How to Make Beard Butter – a Beard Butter Recipe

How to Make Beard Butter – a Beard Butter Recipe

Tending for one’s beard can seem time-consuming at first – you might have heard about all the different beard balms, beard oils, beard butters, as well as beard combs and brushes, special beard trimming scissors, and so on. Well, we’re here to tell you that you don’t need to worry that much about it – most of these things are pretty easy to use and apply, as well as to acquire. In fact, let’s take a look into how to make beard butter yourself to give your beard that perfect shine if don’t want to constantly buy commercial balms or butters.

What’s the difference between beard butter, beard balm, and beard oil?

First, let’s quickly go over what a beard butter actually is. Most people have heard about beard oil and beard balm, as these are the more frequently used and purchased products. And beard butter is, in fact, quite similar to beard balm – both comprise of the same ingredients and achieve the same effect, however, the proportions between the ingredients are a little different. Let’s summarize all 3 types of products in a couple of sentences just so we know what we’re talking about:

Beard oils

Beard oil is an oily liquid that’s applied on the beard and the skin underneath it to quickly nourish and hydrate them. Beard oils are absorbed almost instantly into the skin and hairs, and don’t really give your beard too much shine but, instead, simply make sure that it has all the minerals, vitamins, and general nourishment it needs.

Beard balms

Typically a mixture of waxes, butters, and carrier oils, beard balms are thick substances that, like beard oils, are meant to nourish and hydrate your beard and skin. However, because of their thickness, beard balms take a while to get absorbed and give your beard a longer-lasting shine.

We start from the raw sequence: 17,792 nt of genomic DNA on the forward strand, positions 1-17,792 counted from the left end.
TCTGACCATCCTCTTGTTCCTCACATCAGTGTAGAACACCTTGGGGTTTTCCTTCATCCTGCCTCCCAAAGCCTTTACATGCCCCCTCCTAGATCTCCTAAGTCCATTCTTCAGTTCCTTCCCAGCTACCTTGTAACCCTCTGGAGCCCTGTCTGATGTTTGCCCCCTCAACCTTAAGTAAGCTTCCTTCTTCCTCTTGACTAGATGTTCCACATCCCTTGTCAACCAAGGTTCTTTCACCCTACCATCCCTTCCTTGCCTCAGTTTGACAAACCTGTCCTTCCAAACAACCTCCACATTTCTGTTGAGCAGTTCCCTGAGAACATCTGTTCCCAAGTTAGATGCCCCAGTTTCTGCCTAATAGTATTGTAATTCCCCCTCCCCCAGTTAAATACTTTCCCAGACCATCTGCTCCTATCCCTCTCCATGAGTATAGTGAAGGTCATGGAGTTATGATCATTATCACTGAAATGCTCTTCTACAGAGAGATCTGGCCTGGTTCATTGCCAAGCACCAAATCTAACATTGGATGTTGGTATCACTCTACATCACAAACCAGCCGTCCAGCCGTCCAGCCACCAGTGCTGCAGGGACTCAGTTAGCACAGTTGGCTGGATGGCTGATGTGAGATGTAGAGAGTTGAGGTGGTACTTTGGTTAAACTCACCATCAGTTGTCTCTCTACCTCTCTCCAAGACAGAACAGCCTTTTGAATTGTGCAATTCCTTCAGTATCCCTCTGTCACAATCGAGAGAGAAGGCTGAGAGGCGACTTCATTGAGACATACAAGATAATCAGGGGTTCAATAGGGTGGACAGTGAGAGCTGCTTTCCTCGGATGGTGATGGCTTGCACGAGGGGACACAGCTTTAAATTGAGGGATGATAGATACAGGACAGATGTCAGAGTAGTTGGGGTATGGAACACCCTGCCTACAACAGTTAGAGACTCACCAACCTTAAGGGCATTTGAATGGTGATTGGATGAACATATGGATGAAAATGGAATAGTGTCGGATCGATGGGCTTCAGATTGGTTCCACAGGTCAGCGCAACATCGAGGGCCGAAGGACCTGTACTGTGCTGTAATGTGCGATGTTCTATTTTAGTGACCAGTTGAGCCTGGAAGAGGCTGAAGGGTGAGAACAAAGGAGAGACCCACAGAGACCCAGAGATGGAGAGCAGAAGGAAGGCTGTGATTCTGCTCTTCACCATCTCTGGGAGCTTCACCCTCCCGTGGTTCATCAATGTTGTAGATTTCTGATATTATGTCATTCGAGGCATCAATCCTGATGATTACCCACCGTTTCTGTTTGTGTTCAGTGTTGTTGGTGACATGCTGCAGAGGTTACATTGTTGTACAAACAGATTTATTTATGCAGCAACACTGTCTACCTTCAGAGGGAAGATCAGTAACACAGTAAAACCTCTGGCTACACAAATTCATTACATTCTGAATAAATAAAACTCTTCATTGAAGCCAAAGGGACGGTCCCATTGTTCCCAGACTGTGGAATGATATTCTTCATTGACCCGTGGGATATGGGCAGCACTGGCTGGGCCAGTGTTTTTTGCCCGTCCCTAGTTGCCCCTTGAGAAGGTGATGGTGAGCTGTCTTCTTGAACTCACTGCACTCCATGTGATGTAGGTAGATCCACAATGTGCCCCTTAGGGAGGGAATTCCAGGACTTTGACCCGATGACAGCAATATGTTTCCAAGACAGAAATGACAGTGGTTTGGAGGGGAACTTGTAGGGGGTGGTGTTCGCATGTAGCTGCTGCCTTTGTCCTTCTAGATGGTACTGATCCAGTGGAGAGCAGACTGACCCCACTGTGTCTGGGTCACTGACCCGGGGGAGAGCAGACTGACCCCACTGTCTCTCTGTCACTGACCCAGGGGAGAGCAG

Beard butters

As we said, beard butters have the exact ingredients as beard balms, however, they are mixed in different quantities – namely, beard butters include more butters and less wax. This makes beard butters softer and closer to a thick cream in terms of their consistency. As a result, they are easier to apply and quicker to absorb than beard balms and puts them at the midway point between balms and oils in terms of their application and immediate effects.

What are the basic beard butter ingredients?

So, we already mentioned butters, waxes, and carrier oils, but what exactly are these? Instead of listing the many different combinations of the various oils, butters, and waxes out there as separate “recipes”, let’s just list the most popular and practical types of butters, waxes, and oils you can use.


While waxes are the main component of beard balms, butters take priority in beard butters. There are many different types of butters you can use but the two best and most common ones are shea butter and cocoa butter. Both are very easy to find and moderately-priced, and both have a lot of great benefits they bring to the whole mixture.

Shea butter is an excellent anti-inflammatory butter that absorbs very easily. Cocoa butter, on the other hand, is very rich in vitamins and oxidants. Typically, both are used in conjunction in most beard butter or balm recipes but you can use either one on its own as well.